There has been something rather sad and a little pathetic about the speeches from Government supporters opposite in this AddressinReply debate, particularly the speeches by the fresh faced, identi-kit types who turned up in droves after the last election. After listening to the fairly predictable maiden speeches of most of the newcomers, what struck most of us apart from the appalling mediocrity of most of them, was their unquestioning confidence that the return of the Liberals to the Treasury bench meant the solution to all of Australia's economic problems- 'We are here, everyone can relax; Australia's problems are over', they seemed to be saying in unison. What was so pathetic was that they believed it. They recounted Labor's sins and with unabounded confidence informed the nation, to quote again from that famous speech of their leaden 'We have a comprehensive strategy to restore prosperity'. Their leader told them so. How could it be otherwise?


Mr Haslem - He said it would take 3 years.


Mr COHEN - Ringing phrases were quoted from the Messiah's sermon on the mount. The honourable member for Canberra (Mr Haslem) interjects that his leader said that it would take 3 years, 3 years that honourable members opposite were not prepared to give the Labor Government. The policy speech continued:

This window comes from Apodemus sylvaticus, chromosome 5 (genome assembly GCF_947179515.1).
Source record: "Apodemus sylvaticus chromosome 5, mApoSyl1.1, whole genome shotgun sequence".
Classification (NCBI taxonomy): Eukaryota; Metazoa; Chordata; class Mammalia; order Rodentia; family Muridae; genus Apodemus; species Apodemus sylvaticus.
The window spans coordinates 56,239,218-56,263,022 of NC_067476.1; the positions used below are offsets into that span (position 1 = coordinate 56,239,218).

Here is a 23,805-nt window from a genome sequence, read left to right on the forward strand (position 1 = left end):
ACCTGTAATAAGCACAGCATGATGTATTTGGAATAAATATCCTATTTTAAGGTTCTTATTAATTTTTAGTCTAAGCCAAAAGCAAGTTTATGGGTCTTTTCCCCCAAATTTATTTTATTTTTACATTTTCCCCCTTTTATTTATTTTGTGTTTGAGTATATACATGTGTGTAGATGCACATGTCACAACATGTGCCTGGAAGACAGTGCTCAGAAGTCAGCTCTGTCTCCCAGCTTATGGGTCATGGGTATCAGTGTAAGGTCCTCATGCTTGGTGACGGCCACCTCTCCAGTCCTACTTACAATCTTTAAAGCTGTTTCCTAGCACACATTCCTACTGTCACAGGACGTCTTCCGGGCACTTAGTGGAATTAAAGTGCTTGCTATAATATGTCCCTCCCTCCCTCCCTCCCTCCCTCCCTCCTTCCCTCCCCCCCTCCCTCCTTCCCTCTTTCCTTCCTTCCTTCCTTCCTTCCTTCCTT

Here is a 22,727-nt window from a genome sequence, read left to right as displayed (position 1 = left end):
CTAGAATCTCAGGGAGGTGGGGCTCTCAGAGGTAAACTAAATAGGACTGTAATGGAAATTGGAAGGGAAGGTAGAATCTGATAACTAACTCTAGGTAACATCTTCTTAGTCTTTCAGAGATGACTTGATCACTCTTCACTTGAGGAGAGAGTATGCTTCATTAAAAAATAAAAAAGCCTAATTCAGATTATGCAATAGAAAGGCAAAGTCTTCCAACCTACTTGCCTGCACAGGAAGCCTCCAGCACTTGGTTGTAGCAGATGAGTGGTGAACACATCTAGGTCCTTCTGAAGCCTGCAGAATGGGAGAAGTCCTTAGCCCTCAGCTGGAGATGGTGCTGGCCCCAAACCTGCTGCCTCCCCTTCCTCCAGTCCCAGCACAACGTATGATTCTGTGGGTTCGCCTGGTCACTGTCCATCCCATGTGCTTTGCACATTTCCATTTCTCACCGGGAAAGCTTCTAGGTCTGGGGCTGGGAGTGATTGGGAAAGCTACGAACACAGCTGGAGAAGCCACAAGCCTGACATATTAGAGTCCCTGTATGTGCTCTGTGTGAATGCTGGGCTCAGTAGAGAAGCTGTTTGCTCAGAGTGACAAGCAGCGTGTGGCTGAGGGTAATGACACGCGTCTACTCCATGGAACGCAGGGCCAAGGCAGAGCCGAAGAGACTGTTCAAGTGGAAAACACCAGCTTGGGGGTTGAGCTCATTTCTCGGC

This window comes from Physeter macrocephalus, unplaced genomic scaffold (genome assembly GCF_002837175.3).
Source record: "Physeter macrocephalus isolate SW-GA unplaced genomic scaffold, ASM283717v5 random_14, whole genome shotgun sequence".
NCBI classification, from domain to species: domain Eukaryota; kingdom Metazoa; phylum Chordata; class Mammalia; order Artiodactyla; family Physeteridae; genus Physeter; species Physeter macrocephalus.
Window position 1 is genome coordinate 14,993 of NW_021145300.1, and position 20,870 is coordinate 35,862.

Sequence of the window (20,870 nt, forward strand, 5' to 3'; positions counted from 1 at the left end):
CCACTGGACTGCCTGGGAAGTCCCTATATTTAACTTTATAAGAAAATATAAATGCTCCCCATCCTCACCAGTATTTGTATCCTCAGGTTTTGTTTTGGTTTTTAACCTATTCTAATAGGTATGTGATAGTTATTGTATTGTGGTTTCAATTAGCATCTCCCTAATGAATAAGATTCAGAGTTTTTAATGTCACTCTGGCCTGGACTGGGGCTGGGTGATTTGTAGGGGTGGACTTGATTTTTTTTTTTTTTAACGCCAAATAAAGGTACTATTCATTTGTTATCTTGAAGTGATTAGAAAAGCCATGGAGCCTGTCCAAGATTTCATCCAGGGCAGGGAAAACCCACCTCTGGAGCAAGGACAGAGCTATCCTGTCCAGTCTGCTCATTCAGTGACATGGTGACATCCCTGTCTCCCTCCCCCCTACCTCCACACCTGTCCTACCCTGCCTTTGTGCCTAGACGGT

The major element in the strategy is to bring about growth in production in the private sector ... A government which understands and can manage the Australian economy is essential to Australia's prosperity and to the revival of business confidence . . . Only under a LiberalNational Country Party Government will there be a return to business confidence. Only under a Liberal-National Country Party Government will there be jobs for all who want to work . . . Price and wage restraint is an essential element in our strategy for prosperity and employment.

So it went on. Day after day we listened to the new chums heralding the return of the golden age under the new prophet, the new saviour. Anyone from this side of the House who questioned their chance of success, let alone their dubious methods, was scorned and ridiculed. Then came the job of putting those high sounding phrases into practice. It had been easy to make the speeches, it was not so easy to deliver.